Do I want my kids to clean their room? Yes. But until they get their own space (which they’ll have in a few weeks thanks to a big rearrange) I’m just going to let the room go. Why? Because in the big scheme of life, it’s not important. But other things are.

gegegThere’s cake to be baked with my daughter.

efefe

There’s a warm fire to be had this evening where my son, tics and all, will read a chapter to me of The Hunger Games. (I’ll take it before he realizes just how uncool his mother really is.) There will, of course, be food! (Everything is better with Mexican food. Thank you, Fred – the kid’s janitor at public school – who makes a tamale like nobody’s business.)

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And there’s this blog to write.

In the hustle and bustle of making a buck, I’ve missed my personal writing. It’s what makes my soul happy. If you’ll check in, I’ll write.

Until next time, May God grant you the serenity to accept the tics you cannot change, the courage to change the tics you can, and the wisdom to know the difference.

My book is available on Amazon. Follow me on Twitter@AndreaFrazerWrites or on FB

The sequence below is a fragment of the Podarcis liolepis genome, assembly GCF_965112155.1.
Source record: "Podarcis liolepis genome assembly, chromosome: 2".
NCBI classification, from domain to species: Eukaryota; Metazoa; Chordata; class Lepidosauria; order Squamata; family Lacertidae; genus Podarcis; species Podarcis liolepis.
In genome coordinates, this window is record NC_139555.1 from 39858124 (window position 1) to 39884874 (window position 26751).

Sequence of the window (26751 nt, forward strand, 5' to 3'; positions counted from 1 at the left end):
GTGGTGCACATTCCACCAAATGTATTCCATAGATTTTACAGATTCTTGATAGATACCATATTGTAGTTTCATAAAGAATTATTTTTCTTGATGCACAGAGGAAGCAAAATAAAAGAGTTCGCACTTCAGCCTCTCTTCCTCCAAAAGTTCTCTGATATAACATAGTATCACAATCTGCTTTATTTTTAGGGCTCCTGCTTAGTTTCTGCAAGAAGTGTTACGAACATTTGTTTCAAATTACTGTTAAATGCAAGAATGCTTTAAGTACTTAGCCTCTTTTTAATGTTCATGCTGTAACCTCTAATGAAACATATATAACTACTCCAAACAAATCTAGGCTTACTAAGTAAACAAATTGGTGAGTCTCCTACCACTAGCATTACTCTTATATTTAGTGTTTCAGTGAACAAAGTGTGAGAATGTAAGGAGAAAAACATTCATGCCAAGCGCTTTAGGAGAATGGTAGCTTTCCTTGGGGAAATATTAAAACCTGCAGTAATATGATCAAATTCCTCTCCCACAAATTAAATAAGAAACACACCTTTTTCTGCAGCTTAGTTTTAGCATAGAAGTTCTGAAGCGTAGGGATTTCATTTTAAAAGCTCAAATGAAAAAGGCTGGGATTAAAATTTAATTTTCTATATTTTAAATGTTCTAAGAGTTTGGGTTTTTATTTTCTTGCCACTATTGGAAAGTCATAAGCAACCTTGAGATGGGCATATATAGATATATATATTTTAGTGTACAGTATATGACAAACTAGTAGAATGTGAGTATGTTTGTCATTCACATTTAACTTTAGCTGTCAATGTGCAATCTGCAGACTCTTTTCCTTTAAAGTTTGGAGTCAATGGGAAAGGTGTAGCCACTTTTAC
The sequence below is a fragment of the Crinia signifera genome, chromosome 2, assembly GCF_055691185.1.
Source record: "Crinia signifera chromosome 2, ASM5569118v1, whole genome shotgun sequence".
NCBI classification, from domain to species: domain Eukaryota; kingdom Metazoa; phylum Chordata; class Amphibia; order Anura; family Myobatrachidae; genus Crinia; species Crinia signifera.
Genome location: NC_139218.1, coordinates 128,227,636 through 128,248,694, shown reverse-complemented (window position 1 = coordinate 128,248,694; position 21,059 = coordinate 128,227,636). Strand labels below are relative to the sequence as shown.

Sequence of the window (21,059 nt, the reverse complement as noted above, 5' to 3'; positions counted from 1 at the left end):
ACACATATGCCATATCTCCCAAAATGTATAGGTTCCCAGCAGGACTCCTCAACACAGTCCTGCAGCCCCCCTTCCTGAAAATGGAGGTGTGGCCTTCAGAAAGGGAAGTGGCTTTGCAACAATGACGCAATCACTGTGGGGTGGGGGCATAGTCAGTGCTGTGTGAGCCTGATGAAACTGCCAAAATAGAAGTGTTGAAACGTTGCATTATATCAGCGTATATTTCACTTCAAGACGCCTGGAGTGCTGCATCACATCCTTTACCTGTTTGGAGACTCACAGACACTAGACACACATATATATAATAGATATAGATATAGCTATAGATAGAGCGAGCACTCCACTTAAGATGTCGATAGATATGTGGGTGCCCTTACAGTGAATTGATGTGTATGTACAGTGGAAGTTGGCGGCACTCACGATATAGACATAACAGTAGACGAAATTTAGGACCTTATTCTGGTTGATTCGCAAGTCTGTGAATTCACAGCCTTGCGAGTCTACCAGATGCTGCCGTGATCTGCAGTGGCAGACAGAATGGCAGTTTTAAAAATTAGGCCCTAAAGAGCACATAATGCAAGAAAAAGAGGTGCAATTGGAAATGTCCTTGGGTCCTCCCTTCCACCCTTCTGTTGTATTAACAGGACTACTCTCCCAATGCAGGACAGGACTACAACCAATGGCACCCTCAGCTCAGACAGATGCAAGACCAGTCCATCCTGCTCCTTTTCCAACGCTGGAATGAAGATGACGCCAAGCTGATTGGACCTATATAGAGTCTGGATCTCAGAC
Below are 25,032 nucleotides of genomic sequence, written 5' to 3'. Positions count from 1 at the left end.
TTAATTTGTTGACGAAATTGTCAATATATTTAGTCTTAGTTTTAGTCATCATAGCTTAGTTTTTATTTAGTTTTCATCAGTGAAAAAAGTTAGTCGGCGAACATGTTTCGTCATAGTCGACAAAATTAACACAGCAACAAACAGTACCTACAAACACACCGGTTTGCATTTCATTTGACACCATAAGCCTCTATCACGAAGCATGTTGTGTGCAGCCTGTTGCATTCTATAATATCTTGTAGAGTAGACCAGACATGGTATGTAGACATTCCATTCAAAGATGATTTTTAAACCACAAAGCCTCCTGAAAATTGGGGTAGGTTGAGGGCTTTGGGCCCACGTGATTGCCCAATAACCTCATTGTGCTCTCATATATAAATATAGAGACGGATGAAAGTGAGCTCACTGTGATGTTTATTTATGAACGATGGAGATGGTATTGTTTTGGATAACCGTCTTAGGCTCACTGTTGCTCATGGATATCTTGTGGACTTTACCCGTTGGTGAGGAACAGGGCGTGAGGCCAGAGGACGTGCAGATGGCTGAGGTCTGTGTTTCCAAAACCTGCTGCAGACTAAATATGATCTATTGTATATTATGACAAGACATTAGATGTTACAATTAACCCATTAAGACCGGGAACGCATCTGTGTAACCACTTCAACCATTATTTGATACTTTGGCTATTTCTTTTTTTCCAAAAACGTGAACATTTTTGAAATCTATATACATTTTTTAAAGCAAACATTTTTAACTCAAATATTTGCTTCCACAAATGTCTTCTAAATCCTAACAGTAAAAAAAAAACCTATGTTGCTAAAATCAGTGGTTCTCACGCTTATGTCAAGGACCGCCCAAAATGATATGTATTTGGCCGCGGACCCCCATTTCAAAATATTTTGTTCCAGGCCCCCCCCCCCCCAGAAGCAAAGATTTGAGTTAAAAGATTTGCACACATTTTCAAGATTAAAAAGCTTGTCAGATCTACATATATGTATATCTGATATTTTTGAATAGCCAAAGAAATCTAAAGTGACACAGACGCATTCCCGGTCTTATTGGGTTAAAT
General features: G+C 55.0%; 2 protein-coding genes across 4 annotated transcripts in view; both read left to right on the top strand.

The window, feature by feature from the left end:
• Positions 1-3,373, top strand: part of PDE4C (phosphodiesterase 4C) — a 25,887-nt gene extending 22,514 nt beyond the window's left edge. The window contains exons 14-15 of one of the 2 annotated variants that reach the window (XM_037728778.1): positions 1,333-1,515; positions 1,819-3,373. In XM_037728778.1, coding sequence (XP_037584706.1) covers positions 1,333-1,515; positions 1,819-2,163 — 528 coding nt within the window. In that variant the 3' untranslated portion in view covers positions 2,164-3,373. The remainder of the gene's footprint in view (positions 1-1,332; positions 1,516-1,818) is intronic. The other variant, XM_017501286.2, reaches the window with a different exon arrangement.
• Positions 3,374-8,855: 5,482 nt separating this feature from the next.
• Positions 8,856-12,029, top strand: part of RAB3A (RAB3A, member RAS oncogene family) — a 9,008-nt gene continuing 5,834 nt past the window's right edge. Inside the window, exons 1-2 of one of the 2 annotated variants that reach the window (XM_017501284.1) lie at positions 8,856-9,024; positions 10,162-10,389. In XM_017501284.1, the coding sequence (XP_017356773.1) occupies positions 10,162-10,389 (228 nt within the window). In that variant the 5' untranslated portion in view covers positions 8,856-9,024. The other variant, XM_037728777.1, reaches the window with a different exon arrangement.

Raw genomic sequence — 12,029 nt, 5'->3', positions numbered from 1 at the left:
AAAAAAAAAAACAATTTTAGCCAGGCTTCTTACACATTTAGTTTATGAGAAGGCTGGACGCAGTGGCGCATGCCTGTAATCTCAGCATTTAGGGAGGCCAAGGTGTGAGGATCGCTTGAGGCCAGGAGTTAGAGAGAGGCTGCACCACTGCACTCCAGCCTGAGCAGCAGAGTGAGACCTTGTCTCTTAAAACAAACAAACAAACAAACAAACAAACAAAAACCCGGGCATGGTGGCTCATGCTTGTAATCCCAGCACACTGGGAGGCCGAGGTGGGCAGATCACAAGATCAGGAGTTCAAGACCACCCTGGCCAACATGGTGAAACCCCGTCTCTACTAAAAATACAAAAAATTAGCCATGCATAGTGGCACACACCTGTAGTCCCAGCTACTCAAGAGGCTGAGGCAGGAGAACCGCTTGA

Happily Ticked off

Tip #2 to Limit Tics: Exercise

1I won’t lie. My kid like to exercise as much as the Kardashian girls like to wear clothing. But never the less, it’s needed. I have no grand illusion that exercise is going to rid my kid of any particular vocal or physical tic, but it absolutely makes a difference in his mental energy.

And mine.

For the past nine months he’s taken a tennis class at the local park. It’s once a week only but there’s nothing more hilarious than watching a bunch of tween nerdy boys running around the court banging balls at each others’heads. I mean… it’s excellent exercise and great at controlling Dopamine production!

Every day but Fridays we walk to school. It’s as much about talking as it is about the walking. Given he’s now 13 (oy, can’t believe it) I’ll take all the bonding time I can get.